There’s a Lot I Used to Believe

by | Mar 6, 2024

I wrote a book many years ago that is now out of print. I am so thankful it’s out of print because I don’t believe at least 25% of it anymore. I have lived, studied, and grown, and therefore some of the things I believe have changed since that time. I disagree with a lot of my own theology in that old book and I’m thankful it’s not on Kindle or floating around the internet. It was published before the internet or Kindle existed. Yes, I’m that old, as my kids as well as my niece and nephew love to point out. One day, my great-niece Livvy asked me if there were cars when I was growing up. Another day she said, “Dee Dee can you show me some pictures of when you came and brought me to be with you in Florida in the olden days?” Why yes, dear child, I do have pictures from these ‘olden days’ that you speak of. (LOL)


Things I Used to Believe

  • I used to believe if someone committed suicide, they automatically went to hell.
  • I used to believe that if I walked into church wearing pants, God was unhappy.
  • I used to believe the little wax bottles we used to drink as kids were great. (Be honest, they were awful.)
  • I used to believe the only reason for divorce was if a spouse cheated or departed the faith.
  • I used to believe that WWF Wrestling was real.

I used to believe all of these things because I was conditioned to believe them — before I sought the truth for myself. Not just “my truth” as some are fond of saying. I don’t believe there is such a thing as my truth or your truth, but THE truth.

Nowhere in Scripture does it say you go to hell if you commit suicide. Sadly, it is assumed by many people. I am not glorifying suicide and certainly not encouraging it. What I do believe is that there is no guarantee of heaven or hell by choosing it. Suicide is murder, and we have it on record in Scripture that God has forgiven murder. (Saul/Paul for example.) We never definitively know everything about a person when they die. We don’t necessarily know if they knew Jesus, and second, we don’t know the health or lack thereof, of their mind/brain. The struggle with mental illness is a real thing. While I believe we should do all we can to help a person not end their life, I don’t believe making statements that they are going to go to hell is the best option to help them.

Larry used to tell our kids, “If anyone wants to know what we believe about suicide, don’t have them ask your Mom. Have them come to me!” Larry was afraid of me sharing my viewpoint — that it may actually encourage people that suicide is okay. I thought that it may have the opposite effect. Maybe people with questions would appreciate honesty. Perhaps if they knew that a pastor had questions or grappled with things like this too, maybe it would prevent a suicide instead of encouraging it because they would feel understood. I hoped it might open up a conversation whereby the person would trust me and more importantly, trust Christ. Funny enough, although Larry told the kids to send people to him and not me, many times they would tell their friends, “You ought to talk to my Mom.” (LOL)  I don’t know if they did it out of rebellion or  thinking I might be the more understanding one. To my knowledge, no one has ever died or gone to hell by taking my advice.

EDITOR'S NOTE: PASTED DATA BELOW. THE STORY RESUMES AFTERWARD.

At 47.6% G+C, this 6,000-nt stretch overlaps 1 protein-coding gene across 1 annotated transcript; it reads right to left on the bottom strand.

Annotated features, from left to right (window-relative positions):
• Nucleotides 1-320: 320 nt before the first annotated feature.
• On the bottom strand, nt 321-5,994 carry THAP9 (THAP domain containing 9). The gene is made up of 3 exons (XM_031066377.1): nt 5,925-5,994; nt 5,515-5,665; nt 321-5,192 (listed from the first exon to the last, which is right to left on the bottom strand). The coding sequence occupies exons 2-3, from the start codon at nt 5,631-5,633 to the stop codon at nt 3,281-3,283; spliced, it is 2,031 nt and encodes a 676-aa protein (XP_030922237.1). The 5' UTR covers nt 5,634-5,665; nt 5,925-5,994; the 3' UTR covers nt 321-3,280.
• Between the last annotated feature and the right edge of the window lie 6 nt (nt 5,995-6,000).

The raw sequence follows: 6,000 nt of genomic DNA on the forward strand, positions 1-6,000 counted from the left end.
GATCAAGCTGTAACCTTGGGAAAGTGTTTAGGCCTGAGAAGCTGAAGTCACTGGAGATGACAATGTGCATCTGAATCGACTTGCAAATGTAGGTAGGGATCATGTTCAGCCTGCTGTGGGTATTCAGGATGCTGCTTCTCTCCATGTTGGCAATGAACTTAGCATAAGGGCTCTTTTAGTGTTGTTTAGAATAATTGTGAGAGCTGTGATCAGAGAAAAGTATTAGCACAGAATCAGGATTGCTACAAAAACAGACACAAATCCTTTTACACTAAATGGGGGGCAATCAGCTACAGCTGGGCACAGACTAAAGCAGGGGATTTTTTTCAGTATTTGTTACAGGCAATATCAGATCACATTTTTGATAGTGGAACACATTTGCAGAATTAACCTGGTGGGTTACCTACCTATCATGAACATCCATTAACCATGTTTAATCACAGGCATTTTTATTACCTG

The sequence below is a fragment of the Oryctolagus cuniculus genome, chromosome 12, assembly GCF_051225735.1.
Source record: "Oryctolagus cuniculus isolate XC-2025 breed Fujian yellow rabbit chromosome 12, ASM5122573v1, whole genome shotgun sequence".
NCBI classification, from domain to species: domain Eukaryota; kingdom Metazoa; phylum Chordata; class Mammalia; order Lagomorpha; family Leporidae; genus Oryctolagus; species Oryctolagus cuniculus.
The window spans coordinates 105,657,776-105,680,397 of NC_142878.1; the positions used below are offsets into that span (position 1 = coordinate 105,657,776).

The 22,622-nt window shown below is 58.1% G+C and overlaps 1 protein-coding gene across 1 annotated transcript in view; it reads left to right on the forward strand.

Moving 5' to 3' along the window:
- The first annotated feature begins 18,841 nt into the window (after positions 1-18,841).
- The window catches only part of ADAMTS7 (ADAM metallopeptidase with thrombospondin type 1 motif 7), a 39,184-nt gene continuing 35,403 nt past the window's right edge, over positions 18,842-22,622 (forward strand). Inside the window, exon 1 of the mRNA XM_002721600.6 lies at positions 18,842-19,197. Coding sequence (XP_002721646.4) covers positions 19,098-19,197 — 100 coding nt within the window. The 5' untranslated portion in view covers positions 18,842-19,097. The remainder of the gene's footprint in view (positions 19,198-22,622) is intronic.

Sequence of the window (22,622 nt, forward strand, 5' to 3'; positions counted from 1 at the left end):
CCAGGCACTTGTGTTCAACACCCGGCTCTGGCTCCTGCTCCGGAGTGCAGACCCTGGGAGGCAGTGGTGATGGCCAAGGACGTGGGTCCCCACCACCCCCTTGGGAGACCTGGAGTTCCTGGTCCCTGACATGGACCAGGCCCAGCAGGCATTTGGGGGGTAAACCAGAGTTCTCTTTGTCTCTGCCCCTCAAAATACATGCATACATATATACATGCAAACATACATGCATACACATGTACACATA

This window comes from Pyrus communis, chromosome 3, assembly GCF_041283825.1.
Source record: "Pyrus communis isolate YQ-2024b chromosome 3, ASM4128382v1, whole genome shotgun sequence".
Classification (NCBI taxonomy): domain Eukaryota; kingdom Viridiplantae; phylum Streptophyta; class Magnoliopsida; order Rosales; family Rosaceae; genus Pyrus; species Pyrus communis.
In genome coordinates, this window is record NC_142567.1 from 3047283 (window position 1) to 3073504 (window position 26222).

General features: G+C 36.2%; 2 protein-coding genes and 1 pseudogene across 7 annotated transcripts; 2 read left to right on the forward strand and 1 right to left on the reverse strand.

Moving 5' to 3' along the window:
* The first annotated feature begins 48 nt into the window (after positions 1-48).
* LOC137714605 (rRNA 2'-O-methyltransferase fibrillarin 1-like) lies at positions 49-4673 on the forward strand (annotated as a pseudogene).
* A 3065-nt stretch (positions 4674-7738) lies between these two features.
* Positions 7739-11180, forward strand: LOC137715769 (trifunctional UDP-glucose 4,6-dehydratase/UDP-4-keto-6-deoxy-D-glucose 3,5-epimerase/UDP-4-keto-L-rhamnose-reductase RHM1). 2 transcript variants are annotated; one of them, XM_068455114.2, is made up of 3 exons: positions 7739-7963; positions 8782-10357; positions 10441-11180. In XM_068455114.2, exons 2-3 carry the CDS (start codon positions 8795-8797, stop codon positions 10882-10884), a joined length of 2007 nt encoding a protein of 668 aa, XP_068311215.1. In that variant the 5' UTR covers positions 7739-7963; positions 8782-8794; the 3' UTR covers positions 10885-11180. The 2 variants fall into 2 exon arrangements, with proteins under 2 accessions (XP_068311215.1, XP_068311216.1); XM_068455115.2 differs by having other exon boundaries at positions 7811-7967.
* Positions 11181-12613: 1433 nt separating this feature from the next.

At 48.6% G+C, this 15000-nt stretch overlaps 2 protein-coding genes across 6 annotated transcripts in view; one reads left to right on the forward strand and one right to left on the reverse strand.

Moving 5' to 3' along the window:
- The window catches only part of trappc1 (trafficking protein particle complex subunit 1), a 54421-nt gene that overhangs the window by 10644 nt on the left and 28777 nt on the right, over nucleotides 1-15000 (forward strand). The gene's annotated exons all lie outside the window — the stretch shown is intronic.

I’ve expanded my thinking to believe that someone being abused by their spouse should not have to stay with them, and that they should not be condemned for it. Furthermore, the church should surround them with love and care. The Bible has been used far too often to keep a spouse in abusive situations. So many times we prioritize saving an institution rather than saving a person! A person Jesus loves and died for! I will never forget one of my heroes, Karen Wheaton, saying that when she went through divorce and the week it became final she was heartbroken — no one called, came by, or cared. She said, “If my husband had died, my kitchen would have been filled with casseroles that people sent over, but instead there was silence!”  Just this week I saw a post by one of my favorite content creators, Patrick Weaver, who said this:

“A church that promotes marriage at all costs is not promoting a biblical covenant marriage, they’re promoting religous bondage disguised as a biblical covenant marriage. God didn’t create covenant marriage for His child to be abused and betrayed. God created covenant marriage for His people to love each other like Christ loves the church. (Ephesians 5:25)”

I’ve learned that faith, life and theology aren’t tied up in a box with a neat little bow on top. It can be complicated at times.

I do believe in the authority of Scripture and  I also believe many people twist those scriptures to fit their narrative.

Although God’s Word never changes, we aren’t supposed to stay the same! There are seasons of our lives and just as the leaves fall off the trees in the wintertime, and new growth comes in the spring, so it is with our lives. As we study and seek the Lord, we learn more.

You get to change your mind, even about things you have always believed. It’s part of GROWTH.

As John Maxwell once said:

“If you are willing to change your thinking, you can change your feelings. If you change your feelings, you can change your actions. And changing your actions – based on good thinking – can change your life.”

Anyone who is not changing is not growing.

Are you growing?


Submit a Comment

Your email address will not be published. Required fields are marked *

Subscribe & Receive Your Free Book

Live and lead authentically with my free gift to you, "29 Ways to Become Your Most Authentic Self".  Upon subscribing, you'll be taken directly to the PDF which you can download. 

Thank you for subscribing!

Share This